However, Modern European scholarship rejects this idea, and considers that for much of the Umayyad period the discussions about law were based on the "living tradition" or consensus of each local school- Medina, Kuf, etc. Only later, perhaps towards the end of the Umayyad period, did one school begin to argue that its teaching on some legal point was superior to that of its rivals because it was based on a Tradition from the Prophet. It was still later, about 800, through the work of the jurist Ash Shafi that it became the standard practice to justify all legal principles by Traditions. After this, as Muslim scholars themselves recognized, there was much forging of Traditions. Often, the chain of transmitters, if not exactly forged was at best a conjectural reconstruction. The Muslim scholars devised a critique of Traditions to separate the false from the genuine. But they accepted as "sound" many that European scholars consider forged. They were really interested in the soundness of the practical consequences of the Traditions and not in their historical objectivity in the modern sense. This means that the standard idea of groups of pious men from the earliest times carefully handing on Traditions with their transmitter-chains is fanciful. Pious men certainly met and talked, and among other things they may have handed on a few stories about Muhammad, though probably without mentioning the chain of transmitters in full. But they also talked about many other things, and often discussed legal questions purely on the basis of what they conceived to be right and fitting or deducible from Quranic principles. It was only after 800 that it became normal to give a complete chain of transmitters.
It is from the year 750 that it seems justified to speak of Traditionists and a Traditionist movement. Before 750 it is probably more correct to speak of the 'general religious movement'. Within this general religious movement with its legal, ascetical and dogmatic aspects there developed a tendency to make use of reason, especially in legal questions. This was found in all the ancient schools, but it came to be particularly associated with Abu Hanifa and his followers in Iraq. It was in reaction to this tendency that the Traditionist movement grew up, since many men felt that a Tradition from the Prophet was a sounder basis for action in legal matters than a combination of reasoning and personal opinion or discretion.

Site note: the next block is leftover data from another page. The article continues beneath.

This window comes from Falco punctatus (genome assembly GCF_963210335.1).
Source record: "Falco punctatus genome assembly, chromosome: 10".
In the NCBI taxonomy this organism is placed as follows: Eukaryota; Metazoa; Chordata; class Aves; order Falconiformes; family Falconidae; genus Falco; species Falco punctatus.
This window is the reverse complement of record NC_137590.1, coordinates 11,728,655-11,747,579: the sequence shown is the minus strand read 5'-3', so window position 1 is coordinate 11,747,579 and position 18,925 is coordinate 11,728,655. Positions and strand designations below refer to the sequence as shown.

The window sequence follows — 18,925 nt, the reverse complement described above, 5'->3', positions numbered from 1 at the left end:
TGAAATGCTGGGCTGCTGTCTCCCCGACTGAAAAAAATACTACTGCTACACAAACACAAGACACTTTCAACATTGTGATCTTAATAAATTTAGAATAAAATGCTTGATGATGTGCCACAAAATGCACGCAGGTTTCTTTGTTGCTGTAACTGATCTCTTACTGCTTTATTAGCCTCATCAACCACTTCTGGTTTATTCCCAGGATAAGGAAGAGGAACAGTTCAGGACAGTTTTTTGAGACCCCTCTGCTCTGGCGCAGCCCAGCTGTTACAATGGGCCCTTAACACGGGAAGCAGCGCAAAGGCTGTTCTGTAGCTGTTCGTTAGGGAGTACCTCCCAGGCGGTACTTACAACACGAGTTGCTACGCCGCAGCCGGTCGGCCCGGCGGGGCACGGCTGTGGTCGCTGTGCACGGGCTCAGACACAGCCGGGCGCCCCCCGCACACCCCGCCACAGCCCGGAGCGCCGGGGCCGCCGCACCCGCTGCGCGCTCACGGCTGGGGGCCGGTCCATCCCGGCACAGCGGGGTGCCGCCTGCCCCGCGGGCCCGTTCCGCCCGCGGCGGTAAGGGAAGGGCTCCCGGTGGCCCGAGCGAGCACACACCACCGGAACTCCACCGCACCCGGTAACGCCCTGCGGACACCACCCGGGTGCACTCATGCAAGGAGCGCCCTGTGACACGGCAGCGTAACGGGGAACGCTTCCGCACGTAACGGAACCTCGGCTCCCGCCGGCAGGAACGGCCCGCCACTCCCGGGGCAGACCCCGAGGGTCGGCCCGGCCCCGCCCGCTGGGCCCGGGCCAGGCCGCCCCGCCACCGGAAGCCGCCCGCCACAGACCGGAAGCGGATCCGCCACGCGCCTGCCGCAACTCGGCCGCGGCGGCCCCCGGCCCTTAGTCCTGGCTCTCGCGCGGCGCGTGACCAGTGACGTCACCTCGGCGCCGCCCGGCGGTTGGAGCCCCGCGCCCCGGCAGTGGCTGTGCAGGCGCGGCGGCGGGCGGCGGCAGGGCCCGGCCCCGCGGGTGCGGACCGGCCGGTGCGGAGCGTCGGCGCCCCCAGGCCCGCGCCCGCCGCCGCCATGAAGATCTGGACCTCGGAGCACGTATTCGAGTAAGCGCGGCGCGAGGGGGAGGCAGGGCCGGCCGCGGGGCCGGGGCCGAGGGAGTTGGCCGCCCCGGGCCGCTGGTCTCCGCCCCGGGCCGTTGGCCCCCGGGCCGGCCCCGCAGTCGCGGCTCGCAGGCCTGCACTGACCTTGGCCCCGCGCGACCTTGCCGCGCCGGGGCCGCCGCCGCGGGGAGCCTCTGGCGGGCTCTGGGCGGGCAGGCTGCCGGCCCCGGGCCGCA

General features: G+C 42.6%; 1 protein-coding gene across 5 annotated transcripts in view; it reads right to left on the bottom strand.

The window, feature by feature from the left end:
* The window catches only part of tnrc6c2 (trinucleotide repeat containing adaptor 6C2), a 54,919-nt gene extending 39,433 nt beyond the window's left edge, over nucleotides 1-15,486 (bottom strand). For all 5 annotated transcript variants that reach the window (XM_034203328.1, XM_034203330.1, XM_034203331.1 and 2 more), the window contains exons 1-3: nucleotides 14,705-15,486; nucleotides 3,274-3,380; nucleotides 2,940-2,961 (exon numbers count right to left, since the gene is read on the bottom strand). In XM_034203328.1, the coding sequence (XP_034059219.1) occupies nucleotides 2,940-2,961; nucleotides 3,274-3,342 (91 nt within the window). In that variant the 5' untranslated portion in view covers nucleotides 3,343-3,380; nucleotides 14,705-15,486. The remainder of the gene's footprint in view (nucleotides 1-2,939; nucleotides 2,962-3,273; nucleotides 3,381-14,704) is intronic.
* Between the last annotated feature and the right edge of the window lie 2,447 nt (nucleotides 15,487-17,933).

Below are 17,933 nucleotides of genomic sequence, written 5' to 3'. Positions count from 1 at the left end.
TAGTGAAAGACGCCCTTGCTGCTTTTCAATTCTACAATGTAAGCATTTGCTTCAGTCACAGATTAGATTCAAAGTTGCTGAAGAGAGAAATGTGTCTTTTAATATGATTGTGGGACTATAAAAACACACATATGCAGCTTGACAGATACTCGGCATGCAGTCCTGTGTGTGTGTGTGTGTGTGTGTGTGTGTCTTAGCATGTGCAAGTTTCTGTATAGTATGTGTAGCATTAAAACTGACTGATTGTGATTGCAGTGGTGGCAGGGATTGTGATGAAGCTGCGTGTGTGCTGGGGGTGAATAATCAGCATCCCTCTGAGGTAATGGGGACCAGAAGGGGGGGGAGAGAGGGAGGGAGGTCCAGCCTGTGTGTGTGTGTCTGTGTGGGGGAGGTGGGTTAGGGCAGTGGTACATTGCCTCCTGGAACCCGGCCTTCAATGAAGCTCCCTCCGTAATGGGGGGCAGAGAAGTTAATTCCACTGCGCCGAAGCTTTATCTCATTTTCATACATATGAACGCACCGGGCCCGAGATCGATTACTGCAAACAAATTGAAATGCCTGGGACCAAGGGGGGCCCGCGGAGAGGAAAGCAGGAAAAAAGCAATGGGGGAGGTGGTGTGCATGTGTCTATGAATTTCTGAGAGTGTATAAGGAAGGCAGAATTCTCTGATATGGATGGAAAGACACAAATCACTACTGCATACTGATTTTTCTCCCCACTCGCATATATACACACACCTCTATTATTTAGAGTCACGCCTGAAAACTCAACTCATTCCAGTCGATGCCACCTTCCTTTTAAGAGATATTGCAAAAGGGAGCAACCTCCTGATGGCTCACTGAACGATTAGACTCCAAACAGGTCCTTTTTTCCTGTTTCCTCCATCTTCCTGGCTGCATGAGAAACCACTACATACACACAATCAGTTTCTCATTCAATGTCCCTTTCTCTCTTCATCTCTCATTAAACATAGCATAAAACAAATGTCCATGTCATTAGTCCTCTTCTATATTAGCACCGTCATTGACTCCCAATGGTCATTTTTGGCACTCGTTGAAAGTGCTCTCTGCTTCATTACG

The formation of the canon of 'sound' Tradition is an indication of the growing strength of the Traditionist movement. The Traditionists were first and foremost men who specialized in the collection and transmission of Traditions, and more and more the study of Tradition became one of the academic disciplines which became an ancillary to the study of jurisprudence, having among its practitioners' men of many different shades of opinion.
In the formative period before 850, however, the Traditionists were not so much specialists in Tradition as persons with a particular doctrinal standpoint. In the general religious movement of Umayyad times, out of which the Traditionist movement grew, many different opinions had been held. There had been upholders of the freedom of the human will and upholders of the doctrine of Murjism (that a grave sinner still belongs to the community), and a few among the Traditionists sympathized with these views. Gradually, however, the Traditionist movement settled down to a rejection of the extreme doctrines of free will and of Murjism and to the formulation of the great dogmas of Sunnism. There were also men of Shiite sympathies among the Traditionists at first. However, in the ninth century, the Shiite belief that Ali had been designated by Muhammad as Imam after himself forced them to regard most of the Companions as unreliable transmitters and to form their own corpus of Tradition, which often included one of the Shiite Imams in the authority-chain.
Thus the Traditionist movement not only led to the emergence and consolidation of the canon of 'sound' Tradition, but it also played a major role in laying down the broad lines of the Sunni Sect of Islam.
(Last Updated on : 28-02-2011)
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